Salim Singh ki haveli has been built on the remains of an older haveli built in the late 17th century. It is situated in the heart of Jaisalmer, Near Railway Station. The new building was built in the year 1815 and was occupied by the Mehta family of Jaisalmer. They were the most influential family of their time. This haveli was commissioned by Salim Singh, the then Prime Minister of the kingdom when Jaisalmer was the capital.
The haveli has a distinct architecture. The roof has been constructed in the form of Peacock. The haveli is situated beside the hills near the Jaisalmer Fort. People claim that Salim Singh made two additional floors in order to make it as high as the fort but the Maharaja did not take this attempt in good spirit. He ordered the extra floors to be torn down. Nevertheless we do not find enough evidence to corroborate the story.
Like other havelis in Jaisalmer, this too has tuskers guarding the gateways. These are made of sand stones and look very close to the original in appearance. The haveli consists of as many as 38 balconies and they all have distinct designs for themselves. The front facet of the haveli resembles ship stern and thus this haveli is also sometimes referred as Jahazmahal.
Kuldhara is one of the most haunted village in India, The deserted, narrow and ancient streets of Kuldhara are the source of myths, spooky folklore ,and stories of ghosts and paranormal activity.
17 kilometers from Jaisalmer, nestles a town called Kuldhara, which was once prosperous but now, it lies in ruins and all that is left are various open houses in the state of despair. At first sight, this curse ghost town, Kuldhara, gets the thinking caps on and immediately increases people's faith in metaphysical and the paranormal activities.
The story goes like this, Once this village was home to around 1,500 Paliwal Brahmins, which has lived in this community for more than five centuries peacefully and comfortable. But one night, the entire population, including 85 villages, vanished overnight in the dark and left it with a curse that still haunts it. And nobody knows where they left. For centuries, people have been thinking about what might be the reason that the people fled overnight.
Rumors say that Salim Singh, the evil prime minister, who was known for his sinister practice of collecting the tax, set his eyes on a girl of Paliwal Brahmins and decided to marry without her consent. Salim Singh threatened the village that if the marriage doesn't happen, villagers will face the worse consequences. Instead of giving approval, the villagers asked for some time and then left their houses overnight. But before living, they cursed the village that nobody can inhabit the villages ever. Some stories even say that heavy taxes were levied on Paliwal community and as a result, they had no option, but to vacate and just disappear from the reach of the ruler. Even after so many years of this accident, the village remains true to the curse as residents of Jaisalmer tried to stay here but they didn't succeed.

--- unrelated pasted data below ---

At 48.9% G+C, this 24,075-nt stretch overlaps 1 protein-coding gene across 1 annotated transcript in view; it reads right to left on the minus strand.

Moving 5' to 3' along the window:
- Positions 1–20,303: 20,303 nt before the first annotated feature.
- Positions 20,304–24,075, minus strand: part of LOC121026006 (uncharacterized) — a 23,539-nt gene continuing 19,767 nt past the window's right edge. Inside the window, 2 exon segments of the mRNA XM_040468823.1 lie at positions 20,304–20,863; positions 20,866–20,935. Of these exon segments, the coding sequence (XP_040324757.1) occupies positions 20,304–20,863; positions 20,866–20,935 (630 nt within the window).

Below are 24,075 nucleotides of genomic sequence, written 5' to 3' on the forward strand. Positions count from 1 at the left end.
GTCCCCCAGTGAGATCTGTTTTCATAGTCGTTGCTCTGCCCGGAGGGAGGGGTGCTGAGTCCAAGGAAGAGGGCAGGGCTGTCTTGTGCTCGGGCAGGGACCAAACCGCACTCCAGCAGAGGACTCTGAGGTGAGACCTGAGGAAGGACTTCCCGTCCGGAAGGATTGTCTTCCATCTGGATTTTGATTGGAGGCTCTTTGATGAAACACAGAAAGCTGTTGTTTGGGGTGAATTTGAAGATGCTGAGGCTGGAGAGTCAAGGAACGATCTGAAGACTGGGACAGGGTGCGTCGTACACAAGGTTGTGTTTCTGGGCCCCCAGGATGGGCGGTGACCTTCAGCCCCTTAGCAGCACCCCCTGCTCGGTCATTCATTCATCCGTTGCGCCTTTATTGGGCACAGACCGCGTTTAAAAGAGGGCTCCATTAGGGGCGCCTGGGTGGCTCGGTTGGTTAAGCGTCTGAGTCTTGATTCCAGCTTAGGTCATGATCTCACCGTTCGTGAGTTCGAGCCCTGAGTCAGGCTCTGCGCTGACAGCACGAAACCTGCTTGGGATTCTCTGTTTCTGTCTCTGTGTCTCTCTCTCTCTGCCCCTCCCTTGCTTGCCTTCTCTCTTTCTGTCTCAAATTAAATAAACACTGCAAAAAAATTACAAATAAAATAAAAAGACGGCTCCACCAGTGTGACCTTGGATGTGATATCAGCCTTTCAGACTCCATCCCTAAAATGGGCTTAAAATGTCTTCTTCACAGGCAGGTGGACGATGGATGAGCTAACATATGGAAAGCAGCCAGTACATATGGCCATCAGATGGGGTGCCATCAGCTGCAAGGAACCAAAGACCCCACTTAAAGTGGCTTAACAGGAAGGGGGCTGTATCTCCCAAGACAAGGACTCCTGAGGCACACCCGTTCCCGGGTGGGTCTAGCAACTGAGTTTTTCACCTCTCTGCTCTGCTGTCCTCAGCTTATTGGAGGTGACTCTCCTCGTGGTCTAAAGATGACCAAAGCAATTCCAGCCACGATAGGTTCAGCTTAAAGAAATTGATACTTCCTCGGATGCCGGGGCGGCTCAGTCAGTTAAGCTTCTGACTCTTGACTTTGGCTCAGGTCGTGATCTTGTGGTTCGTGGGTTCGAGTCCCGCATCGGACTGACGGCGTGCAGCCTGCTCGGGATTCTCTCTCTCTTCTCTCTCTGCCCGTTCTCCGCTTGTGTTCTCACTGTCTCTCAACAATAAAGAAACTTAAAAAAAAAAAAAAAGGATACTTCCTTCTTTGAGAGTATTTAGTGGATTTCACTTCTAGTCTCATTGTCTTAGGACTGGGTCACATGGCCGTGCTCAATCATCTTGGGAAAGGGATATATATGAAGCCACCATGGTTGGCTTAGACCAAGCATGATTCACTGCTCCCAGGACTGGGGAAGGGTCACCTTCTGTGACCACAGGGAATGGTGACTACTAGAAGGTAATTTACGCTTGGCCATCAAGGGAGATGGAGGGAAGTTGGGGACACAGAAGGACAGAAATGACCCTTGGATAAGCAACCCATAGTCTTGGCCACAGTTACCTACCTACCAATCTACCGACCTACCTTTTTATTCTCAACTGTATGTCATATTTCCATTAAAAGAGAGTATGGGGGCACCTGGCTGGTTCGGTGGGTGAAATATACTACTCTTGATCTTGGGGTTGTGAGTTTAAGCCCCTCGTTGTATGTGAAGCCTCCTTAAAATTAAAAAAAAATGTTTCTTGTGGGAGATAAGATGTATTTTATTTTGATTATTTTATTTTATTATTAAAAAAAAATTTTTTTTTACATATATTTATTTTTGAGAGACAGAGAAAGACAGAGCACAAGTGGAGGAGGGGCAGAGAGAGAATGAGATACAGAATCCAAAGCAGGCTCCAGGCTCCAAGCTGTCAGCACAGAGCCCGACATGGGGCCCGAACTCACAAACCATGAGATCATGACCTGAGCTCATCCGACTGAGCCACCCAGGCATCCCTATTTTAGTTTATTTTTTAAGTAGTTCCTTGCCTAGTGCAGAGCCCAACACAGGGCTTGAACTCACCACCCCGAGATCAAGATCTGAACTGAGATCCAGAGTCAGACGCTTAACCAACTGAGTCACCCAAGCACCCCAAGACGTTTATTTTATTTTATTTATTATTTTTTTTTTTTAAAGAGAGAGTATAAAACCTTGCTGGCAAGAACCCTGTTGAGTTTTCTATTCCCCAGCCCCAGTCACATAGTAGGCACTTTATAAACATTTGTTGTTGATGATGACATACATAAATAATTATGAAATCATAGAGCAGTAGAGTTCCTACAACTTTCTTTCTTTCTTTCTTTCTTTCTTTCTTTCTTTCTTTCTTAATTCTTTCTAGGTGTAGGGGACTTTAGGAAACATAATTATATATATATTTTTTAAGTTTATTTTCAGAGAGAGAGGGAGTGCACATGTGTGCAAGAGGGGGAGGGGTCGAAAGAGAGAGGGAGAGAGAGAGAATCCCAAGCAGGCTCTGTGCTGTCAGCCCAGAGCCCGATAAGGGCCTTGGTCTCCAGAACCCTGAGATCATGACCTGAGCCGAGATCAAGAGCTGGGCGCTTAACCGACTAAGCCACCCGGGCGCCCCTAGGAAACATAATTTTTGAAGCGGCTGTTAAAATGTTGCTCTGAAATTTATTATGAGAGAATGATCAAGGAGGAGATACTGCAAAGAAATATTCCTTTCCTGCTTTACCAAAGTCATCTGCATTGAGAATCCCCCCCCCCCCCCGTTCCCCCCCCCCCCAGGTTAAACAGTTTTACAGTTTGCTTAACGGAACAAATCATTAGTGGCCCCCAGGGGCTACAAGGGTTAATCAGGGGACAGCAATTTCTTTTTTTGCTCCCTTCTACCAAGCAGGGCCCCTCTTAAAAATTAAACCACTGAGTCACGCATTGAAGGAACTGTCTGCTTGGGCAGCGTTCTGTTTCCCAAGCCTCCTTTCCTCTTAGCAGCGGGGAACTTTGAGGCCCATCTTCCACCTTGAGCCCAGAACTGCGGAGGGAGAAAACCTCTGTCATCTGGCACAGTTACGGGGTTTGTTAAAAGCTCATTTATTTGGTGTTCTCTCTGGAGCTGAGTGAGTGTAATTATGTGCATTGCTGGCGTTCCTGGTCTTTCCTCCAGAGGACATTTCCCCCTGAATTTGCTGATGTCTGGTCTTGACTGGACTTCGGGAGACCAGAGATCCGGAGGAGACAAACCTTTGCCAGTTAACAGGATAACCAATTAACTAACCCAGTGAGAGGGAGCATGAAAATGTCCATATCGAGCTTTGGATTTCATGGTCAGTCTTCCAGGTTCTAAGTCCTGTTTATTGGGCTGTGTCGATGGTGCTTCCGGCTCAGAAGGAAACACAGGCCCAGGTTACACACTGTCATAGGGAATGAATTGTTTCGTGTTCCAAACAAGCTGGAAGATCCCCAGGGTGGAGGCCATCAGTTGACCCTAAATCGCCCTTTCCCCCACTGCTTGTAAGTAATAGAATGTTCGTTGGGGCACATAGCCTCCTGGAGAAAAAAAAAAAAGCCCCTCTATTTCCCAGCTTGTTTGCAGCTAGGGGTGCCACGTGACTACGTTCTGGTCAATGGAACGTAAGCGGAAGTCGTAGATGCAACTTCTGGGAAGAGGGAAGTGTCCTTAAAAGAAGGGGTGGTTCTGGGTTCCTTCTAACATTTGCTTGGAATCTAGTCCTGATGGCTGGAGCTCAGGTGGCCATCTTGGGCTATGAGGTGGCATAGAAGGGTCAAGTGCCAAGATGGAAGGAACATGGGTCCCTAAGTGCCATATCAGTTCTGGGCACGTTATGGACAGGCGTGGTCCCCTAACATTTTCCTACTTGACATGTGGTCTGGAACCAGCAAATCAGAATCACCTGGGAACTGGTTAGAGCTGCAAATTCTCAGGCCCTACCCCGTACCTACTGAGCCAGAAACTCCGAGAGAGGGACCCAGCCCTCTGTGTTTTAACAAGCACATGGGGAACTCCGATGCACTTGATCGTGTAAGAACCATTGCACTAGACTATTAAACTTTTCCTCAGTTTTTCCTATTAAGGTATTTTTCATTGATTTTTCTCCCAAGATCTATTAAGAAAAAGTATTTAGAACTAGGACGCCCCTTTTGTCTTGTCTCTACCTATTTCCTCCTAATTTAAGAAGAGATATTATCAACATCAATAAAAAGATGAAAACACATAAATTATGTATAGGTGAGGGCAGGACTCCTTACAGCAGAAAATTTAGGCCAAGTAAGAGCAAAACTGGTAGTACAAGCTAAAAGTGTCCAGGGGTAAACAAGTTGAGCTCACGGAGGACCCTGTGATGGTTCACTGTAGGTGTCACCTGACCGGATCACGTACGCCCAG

Many strange and unnatural activities that keep on happening at this place has gathered eyeballs of many ghost hunters and intrepid paranormal societies. People from different part of the world visit Kuldhara to see the dark and spooky side of the Rajasthan and unveil mysterious secrets, which in just one night made this place godforsaken for rest of the years.
It is famous for its sand dunes, Khuri is a small village about 50 km south-west of Jaisalmer in Rajasthan. Khuri is less crowded and provides a more enjoyable experience. Yet to make a prominent mark on the tourist map, Khuri has escaped commercialization and the hordes that descend to visit the sand dunes. Khuri Sand Dunes of Thar Desert can be reached from the village within 30 minutes or so. Sam Sand Dunes are about 38 km from Khuri and are famous for camel safaris.
Signs of development are visible in Khuri as more people discover it. Locals have also been quick to exploit the increasing popularity of the village. Staying in houses made of mud and straws is the USP of several homestays in Khuri. Visitors to Khuri split their sojourn into a night in the village and one in the desert. A night in the desert offers an ideal setting to star gaze. To entice the visitors, bonfires accompanied with folk songs and Kalbeliya dance routines are common Camel races and camel polo is also arranged for the entertainment of the travelers. There really is not much for you to do in Khuri. Days are spent idling, partaking of authentic Rajasthani meals, witnessing sunrises and sunsets from the sand dunes. If you are interested in birding or wildlife in general, Khuri offers vantage points to watch the Demoiselle crane.
It is outskirt of Jaisalmer, 16 km away from City, The Lodurva is the ancient capital of Bhattis Rajputs and was once a flourishing city but lost most of the splendor when the Bhattis shifted their capital to Jaisalmer. Nevertheless this place is a major tourist attraction and attracts a lot of attention due to ruins of Jain temples. The most mesmerizing experience will be the peacock dance amid exotic Lodurva ruins. Yes, Peacocks are a great pull and they are in plenty here.
Lodurva is also known for its Jain temples. The temples are made of bright yellow sandstones. Though in ruins, the splendors of these Jain temples are clearly visible. You will find temple walls decorated with the pictures of Lord Parsvanath, the 23rd Jain Tirthankar. The beautiful Jaali works make these temples a piece of marvel. You will notice the splendid and dominating arch in the main temple building. These arches are typical of the Dilwara style of temple architecture.